Grigsby Steals The Show At Chiefs' Luncheon

Usually, the Chiefs' annual kickoff luncheon is a boring, pointless, contrived pep rally. That's great if it's your sort of thing - balloons, cheerleaders and Jock Jams. Tuesday, at the Chiefs' 2009 luncheon, I fully expected to listen to the dry speeches, ambiguous encouragements and failed attempts at humor and leave unimpressed.

There was certainly some of that. Coach Todd Haley and general manager Scott Pioli talked about hard work, discipline and having the "right 53 guys." Chairman Clark Hunt talked about being excited for a new football season and a new era in Chiefs football. Hunt and Pioli joked about Haley's new conditioning plan. Even Kansas City mayor Mark Funkhouser poked fun at himself.

However predictable and uneventful the luncheon was, there was one man who stole the show, as he usually does - Bill Grigsby. There is no better hype man in professional sports. Grigsby is to the Chiefs as Flava Flav was to Public Enemy. No one can conjure excitement like Grigsby.

Even Mitch Holthus, the voice of the Kingdom, seemed monotone sharing Grigsby's stage. That says a lot. Holthus "Touchdown, Kansas City" call makes the hairs on the back of my neck stand up, but Grigsby worked the crowd like a legend Tuesday. When he cracked a joke, the biggest smile on the dais belonged to Holthus.

Grigsby told a story about Hall of Fame kicker Jan Stenerud knocking on Hank Stram's door to report for training camp at four AM. Stram told Stenerud to knock on all the other doors and come back and tell him what the other coaches and players said. Stenerud did so, and returned to Stram, who asked him what they said, to which Stenerud responded, "Nothing. They're not in yet."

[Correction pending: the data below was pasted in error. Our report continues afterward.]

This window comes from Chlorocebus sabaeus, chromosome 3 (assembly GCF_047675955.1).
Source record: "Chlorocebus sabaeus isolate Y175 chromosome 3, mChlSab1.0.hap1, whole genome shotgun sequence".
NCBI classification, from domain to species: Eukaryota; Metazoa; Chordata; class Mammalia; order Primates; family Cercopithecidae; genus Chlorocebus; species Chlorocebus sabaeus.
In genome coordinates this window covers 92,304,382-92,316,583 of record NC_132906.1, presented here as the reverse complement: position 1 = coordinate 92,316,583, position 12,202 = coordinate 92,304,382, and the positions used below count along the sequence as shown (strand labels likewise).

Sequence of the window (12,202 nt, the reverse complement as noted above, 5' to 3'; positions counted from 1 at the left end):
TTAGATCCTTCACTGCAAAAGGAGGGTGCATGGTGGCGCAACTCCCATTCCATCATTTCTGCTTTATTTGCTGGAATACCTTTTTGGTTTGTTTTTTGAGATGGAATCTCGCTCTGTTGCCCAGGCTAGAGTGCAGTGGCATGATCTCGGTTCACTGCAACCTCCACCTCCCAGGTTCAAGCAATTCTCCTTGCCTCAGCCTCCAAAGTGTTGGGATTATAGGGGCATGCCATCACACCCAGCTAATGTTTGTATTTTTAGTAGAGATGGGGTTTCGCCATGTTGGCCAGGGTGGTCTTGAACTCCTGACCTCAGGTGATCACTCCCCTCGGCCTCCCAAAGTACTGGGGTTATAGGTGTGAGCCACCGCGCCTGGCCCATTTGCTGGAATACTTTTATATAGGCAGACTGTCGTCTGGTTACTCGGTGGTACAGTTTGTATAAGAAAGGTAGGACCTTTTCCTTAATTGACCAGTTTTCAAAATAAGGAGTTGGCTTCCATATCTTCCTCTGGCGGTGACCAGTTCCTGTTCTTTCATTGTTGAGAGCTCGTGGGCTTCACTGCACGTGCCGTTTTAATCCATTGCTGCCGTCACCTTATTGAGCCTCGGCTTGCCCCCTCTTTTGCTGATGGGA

Nobody can tell a story about the good old days like Grigsby. He's like a grandfather to Chiefs fans.

Grigsby talked about wide receiver Otis Taylor, opening the discussion by saying, "One of us is dying." The entire Hyatt Regency ballroom went silent. No one dared peck away on their cell phone. There was no tinkering of glasses against silverware or china.

Haley and Pioli, who maintained blank stares into the crowd or their plate throughout most of the ceremony, sat at attention with their eyes fixed on Grigsby. The old man reminisced about a one-handed grab Taylor made during the Chiefs' 1969 Super Bowl run. He talked about Taylor's battle with Parkinson's. You could hear a pin drop. I had tears welling up in my eyes. It was the saddest, most captivating thing I'd seen in quite a while, reminiscent of John Cappelletti's emotional 1973 Heisman Trophy acceptance speech.

Grigsby, like Taylor, is a living legend. He is truly a Kansas City icon. I'm young, but I'll always remember Grigsby. I never got to hear him call a game, but his timeless voice saying "PRRRice Chopper" gives me chills. We should enjoy Grigsby while we still have him, and should ensure the youngest generation of Chiefs fans gets acquainted with him. Cubs fans can have Harry Caray and Cardinals fans can have Jack Buck. I'll take Bill Grigsby.

I'll end this column with another luncheon story from grandpa:

"And there's another moment that I thought of," said Grigsby. "Talk about learning to win. You go back against Joe Namath, Shea stadium and the New York Jets. Kansas City scored first. Namath brings the (Jets) back to the two-yard line. This is where you learn to win. First down, goal to go, in a very important game. Namath hands off to Matt Snell - no gain. Namath hands off to Matt Snell - no gain."

"Namath then fakes the hand off, goes back to pass. Bobby Bell read everything that Namath was thinking. Dumped him for a loss. They had to settle for three. The Chiefs go on to win a tight game and moved on to beat the Raiders, then went to the Super Bowl, but while they were in that line stopping Matt Snell...Buck Buchanan - he's in the Hall of Fame. One of the most beautiful big men I ever knew from Grambling."

"I always said there'd be no grumbling in Grambling tonight with Buck Buchanan. Tears running down his face, holding the New York Jets out of the endzone. That is where you learn to win, and why this franchise is a franchise of greatness, and don't ever let anyone tell you we won't be back."

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